Ramadan and food guilt

Why should I be made to feel guilty for eating during Ramadan?
4 min read
04 Jun, 2018
Ramadan series: In Islam women are exempt from fasting during their periods in order to preserve and maintain their health, so why the guilt, asks Sami Rahman.
Pregnant, postpartum and menstruating women are exempt from fasting during ramadan [Getty]
I sit in my car and shiftily look around my surroundings before reaching over to the passenger seat and grabbing an M&S cheese sandwich. I take small, quick bites in between glances around the area before finally finishing my meal with a glug of mineral water. We're already halfway through Ramadan and I'm eating food in the middle of the day.

Now, before you start exclaiming astagfirullah and throwing Zam Zam water over me, let me explain. I belong to a group of people who are exempt from fasting. This group includes pregnant, postpartum and menstruating women, the sick and mentally ill.

However, even though I'm exempt and well within my rights to eat, I still feel an overwhelming rush of guilt every time I eat or drink something during this holy month.

This 'guilt' is not a new feeling. Every year when it was 'that time of the month' I would resist eating unless I was really hungry, worried that I'd lose the momentum or that I was taking it easy while those around me fasted and suffered.

I'd overcompensate by doing more chores and cooking because I was less weak than a fasting person. Of course my reasoning was ridiculous.

Every female reading this will know that being on your period is not a 'break' at all. It can make you feel weak, tired, vulnerable, emotional and, at worst, sick.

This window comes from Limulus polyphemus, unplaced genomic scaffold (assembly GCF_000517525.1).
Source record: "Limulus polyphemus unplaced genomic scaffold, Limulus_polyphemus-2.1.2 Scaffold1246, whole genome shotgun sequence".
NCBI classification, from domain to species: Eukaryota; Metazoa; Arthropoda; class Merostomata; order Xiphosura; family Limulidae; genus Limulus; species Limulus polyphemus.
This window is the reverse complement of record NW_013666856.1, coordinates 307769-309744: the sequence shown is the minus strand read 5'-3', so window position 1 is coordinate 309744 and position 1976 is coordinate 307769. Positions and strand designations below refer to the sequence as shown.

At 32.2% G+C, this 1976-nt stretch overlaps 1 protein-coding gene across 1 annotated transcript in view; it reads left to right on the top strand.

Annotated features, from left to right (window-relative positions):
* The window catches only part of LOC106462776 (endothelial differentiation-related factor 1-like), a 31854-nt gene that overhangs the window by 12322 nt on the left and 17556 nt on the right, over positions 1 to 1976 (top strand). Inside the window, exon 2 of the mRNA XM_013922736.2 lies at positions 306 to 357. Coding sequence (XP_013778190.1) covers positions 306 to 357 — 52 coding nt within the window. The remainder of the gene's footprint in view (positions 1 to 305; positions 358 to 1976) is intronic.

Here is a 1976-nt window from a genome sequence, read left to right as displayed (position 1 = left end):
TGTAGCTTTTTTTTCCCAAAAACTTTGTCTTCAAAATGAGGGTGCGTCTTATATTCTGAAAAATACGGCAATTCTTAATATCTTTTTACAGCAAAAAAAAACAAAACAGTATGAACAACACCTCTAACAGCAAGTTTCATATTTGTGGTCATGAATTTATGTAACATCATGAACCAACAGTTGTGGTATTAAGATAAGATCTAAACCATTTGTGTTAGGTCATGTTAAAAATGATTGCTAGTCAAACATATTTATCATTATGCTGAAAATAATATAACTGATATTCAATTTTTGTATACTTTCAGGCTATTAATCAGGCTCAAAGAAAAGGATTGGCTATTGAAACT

In Islam women are exempt from fasting during this time in order to preserve and maintain their health.

By hardly eating and doing more work than usual I was making a mockery out of the whole thing.

And it's not just me. Hundreds of Muslim women recently took to Twitter complaining that they were being 'period-shamed' for eating during Ramadan.

The debate sparked from a viral Twitter video made by Erin Clegg (@stanakmu_) who admonishes people for judging women eating in public during Ramadan.

This year I made the decision not to fast for the sake of my health. To many this means I've had a lucky escape, yet I felt anything but lucky.

I miss the quench in my throat after taking that first sip of water. I miss the way something as simple as peanut butter toast tasted like a gourmet meal after 15+ hours of fasting.

I miss the happiness and ease I feel knowing that the prayer of a fasting person doesn't go unanswered. I miss being a part of conversations with family members who would talk about their hunger pangs because I couldn't relate.

The guilt I feel when eating during Ramadan is part mindset, part cultural. As a natural people-pleaser the thought of eating in front of hungry friends and family horrifies me – I can't help but over-empathise with them. Putting others' feelings first is a noble and worthy trait, but not when it begins to affect your own health.

Then there's the cultural side. Growing up in a South Asian household I was taught to be discreet when I wasn't fasting. This discretion was amplified after I got married and noticed that no one ate in front of the men when they were on their period.

Now, as I sit here with my empty sandwich box, I wonder how I can ease this feeling.

It's akin to the guilt we feel when we leave our kids to work and earn money, or when the food we cook comes from a packet and not our garden.

It's the guilt that women carry inside them because society demands so much from us.

We are mothers, sisters, role models – but we aren't perfect.

A pregnant woman will get dehydrated much quicker and a menstruating woman may suffer low blood sugar levels, so this guilt we feel should be aimed at how we're treating our bodies or unborn babies by depriving them of nutrition. Society can only change when our mindset does.

Stop being a martyr and eat that sandwich.

Sami Rahman is a freelance writer based in London. Follow her on Twitter: @bysamirahman

The New Arab's Ramadan Series: Click on our Special Contents tab to read more on Ramadan 2018: